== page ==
Refined and elegant. These are two words often used to describe both Bettina Bryant and the wine that bears her name. The president of Bryant Estate and noted art collector has an expansive history in the arts, starting with her days as a dancer in the American Ballet Theater during the glory era of Baryshnikov. Pursuitist caught up with Bryant at the Waldorf-Astoria hotel while she was in Los Angeles visiting with art galleries and organizations.

As Bryant, a denizen of New York until several years ago noted, Los Angeles art and culture have become more exciting and vibrant in recent years. She’s been visiting Los Angeles for decades since her work in dance and later in her work as a private art curator. Now, as a full-time Napa resident and the guiding force of one of Napa’s smallest and most respected wineries, her work brings together a lifetime of appreciation for art, culture, and nature.

Bryant was kind enough to share with Pursuitist an upcoming vintage, the 2016 Bryant Family Vineyard Cabernet Sauvignon that will be released to their mailing list first. The wine is estate-grown and reflects the enviable spot that Bryant Estate enjoys on 13.2 acres of at the northern end of Prichard Hill overlooking Lake Hennessey. This particular microclimate is rich with volcanic soil and enjoys gentle breezes coming off the lake depositing moisture. The wine itself is worlds away from the high-octane Napa Cabs that gave the area a reputation for fleshy, showy vintages. The Cabernet Sauvignon is soft and graceful with piquant cherry notes grounded by a nearly imperceptible sense of earthiness. As Bryant put it, “the vineyard persists.”

The winery produces just 2,500-3,000 cases a year split between three wines currently. Bryant Estate uses grapes from other vineyards including the Madrona vineyard for its Bettina blend and its DB4 vintage. With just six core people at the winery, everyone is intensely hands on. For this year’s Bryant Family Estate vintage, the vineyard conducted 83 micro picks, picking for freshness as well as ageability and longevity. This also allows the wine to reflect the nuances of each year and each harvest. The estate also has its own bottling operation. “It gives us a lot of control over when we determine the optimal moment to bottle,” added Bryant, noting that some other wineries rely on outside mobile bottling services.

She’s modest about having a wine named after her, mentioning that it was her husband’s idea. However, it’s also clear she’s proud of the wine itself, mentioning its strong reviews and noting that because it is a blend, it’s a marriage of vineyards from three different elevation sites that lends the wine its complexity.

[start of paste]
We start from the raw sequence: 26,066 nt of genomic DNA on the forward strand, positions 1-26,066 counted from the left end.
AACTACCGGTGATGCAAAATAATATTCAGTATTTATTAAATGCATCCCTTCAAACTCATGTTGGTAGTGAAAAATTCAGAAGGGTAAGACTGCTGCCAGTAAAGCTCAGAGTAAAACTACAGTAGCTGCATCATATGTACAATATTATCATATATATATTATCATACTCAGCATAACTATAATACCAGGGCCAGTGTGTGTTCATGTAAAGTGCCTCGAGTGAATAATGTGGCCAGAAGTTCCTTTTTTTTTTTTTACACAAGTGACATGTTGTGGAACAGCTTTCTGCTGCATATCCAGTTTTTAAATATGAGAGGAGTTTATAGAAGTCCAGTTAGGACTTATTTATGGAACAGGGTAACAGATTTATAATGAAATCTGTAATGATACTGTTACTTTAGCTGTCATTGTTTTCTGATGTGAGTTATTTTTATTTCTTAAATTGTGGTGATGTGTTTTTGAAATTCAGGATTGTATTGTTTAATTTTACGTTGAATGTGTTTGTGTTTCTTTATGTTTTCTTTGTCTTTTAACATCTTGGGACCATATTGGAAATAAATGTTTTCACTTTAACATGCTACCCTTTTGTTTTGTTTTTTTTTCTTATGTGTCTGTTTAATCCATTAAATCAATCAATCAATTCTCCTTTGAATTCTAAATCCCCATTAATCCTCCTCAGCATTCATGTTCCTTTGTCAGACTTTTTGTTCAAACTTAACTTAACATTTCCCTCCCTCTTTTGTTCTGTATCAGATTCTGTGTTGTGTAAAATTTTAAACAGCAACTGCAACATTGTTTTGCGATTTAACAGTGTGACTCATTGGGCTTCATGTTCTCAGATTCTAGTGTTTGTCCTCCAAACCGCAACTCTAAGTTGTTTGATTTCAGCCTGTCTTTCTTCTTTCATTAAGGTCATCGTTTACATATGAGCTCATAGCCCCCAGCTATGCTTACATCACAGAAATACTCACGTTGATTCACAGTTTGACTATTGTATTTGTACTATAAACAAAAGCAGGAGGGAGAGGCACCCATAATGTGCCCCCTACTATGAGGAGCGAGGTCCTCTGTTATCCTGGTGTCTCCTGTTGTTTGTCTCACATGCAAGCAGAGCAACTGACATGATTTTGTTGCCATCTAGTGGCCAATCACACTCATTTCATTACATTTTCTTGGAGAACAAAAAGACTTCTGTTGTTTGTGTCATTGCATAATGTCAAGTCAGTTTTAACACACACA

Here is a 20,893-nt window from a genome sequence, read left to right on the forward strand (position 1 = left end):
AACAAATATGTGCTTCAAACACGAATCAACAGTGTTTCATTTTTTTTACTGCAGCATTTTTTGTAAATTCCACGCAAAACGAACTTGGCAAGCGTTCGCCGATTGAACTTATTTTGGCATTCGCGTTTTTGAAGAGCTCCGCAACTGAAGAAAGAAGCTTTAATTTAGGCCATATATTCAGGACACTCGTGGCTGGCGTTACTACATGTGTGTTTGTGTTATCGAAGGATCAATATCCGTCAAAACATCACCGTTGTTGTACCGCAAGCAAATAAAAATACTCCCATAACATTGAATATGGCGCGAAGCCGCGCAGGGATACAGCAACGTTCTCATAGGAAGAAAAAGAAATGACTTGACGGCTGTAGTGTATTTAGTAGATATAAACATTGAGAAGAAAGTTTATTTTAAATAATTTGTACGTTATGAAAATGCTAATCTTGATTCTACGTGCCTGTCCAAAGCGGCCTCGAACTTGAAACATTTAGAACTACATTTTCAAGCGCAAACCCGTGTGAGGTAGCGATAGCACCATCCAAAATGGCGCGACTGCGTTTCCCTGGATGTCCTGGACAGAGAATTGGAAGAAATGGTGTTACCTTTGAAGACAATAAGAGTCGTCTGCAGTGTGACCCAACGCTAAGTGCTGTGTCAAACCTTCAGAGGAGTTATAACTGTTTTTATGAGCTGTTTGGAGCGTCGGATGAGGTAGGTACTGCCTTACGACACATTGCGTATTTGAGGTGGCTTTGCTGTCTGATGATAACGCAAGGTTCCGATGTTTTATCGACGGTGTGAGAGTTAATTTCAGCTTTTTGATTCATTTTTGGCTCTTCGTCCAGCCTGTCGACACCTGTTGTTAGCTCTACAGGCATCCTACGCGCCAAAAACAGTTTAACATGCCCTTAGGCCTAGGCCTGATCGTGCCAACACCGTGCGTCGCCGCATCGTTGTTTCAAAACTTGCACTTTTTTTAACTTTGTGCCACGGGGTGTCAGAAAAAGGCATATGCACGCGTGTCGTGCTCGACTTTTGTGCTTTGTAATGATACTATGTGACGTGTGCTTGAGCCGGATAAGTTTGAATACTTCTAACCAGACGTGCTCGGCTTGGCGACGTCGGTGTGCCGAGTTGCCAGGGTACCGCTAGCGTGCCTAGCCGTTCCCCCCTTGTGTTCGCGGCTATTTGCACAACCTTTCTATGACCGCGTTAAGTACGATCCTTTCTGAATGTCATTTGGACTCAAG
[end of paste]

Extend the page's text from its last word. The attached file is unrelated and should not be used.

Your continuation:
Bryant has a great appreciation for the community in Napa noting that the fires and earthquakes have shown how deep the ties in the area among winemakers are. “There’s a really deep sense of community,” she noted. In addition to singular events like fires, Napa’s winemakers are looking at a future that could shift this precious climate. Bryant and her team are constantly making adjustments for the climate, measuring water stress, honing the shade cloth, and using state-of-the-art farming techniques to mitigate the impact of climate fluctuations.

Now that Bryant is in Napa full time she plans to fuse art into the winery experience as well as focus on arts education. She also nodded to the ongoing fusion between wine and art, citing examples such as Richard and Pamela Kramlich who own one of the largest private video art collections in the world. Bryant has visited their home in Oakville and remarked on the way the art is integrated into the experience of the property. (For a tour of the art in their San Francisco home, check out this KQED feature). Bryant recently commissioned a piece from naturalistic painter Walton Ford which is expected to arrive at the winery in a few months.

Together the Bryants have collected a wide variety of art over time from 18th-century portraiture to Abstract Expressionism and Jasper Johns, Brice Marden, and others. Bryant sees art as a continuum enjoying the juxtaposition of pieces from Cycladic figurines to current artists. Could there be an art experience or sculpture garden in the winery’s future? Bryant doesn’t rule it out citing examples like the marquee art on display at the Donum Estate. For now, however, she’s focused on education and what is the best art conversation to have in Napa. We will be listening.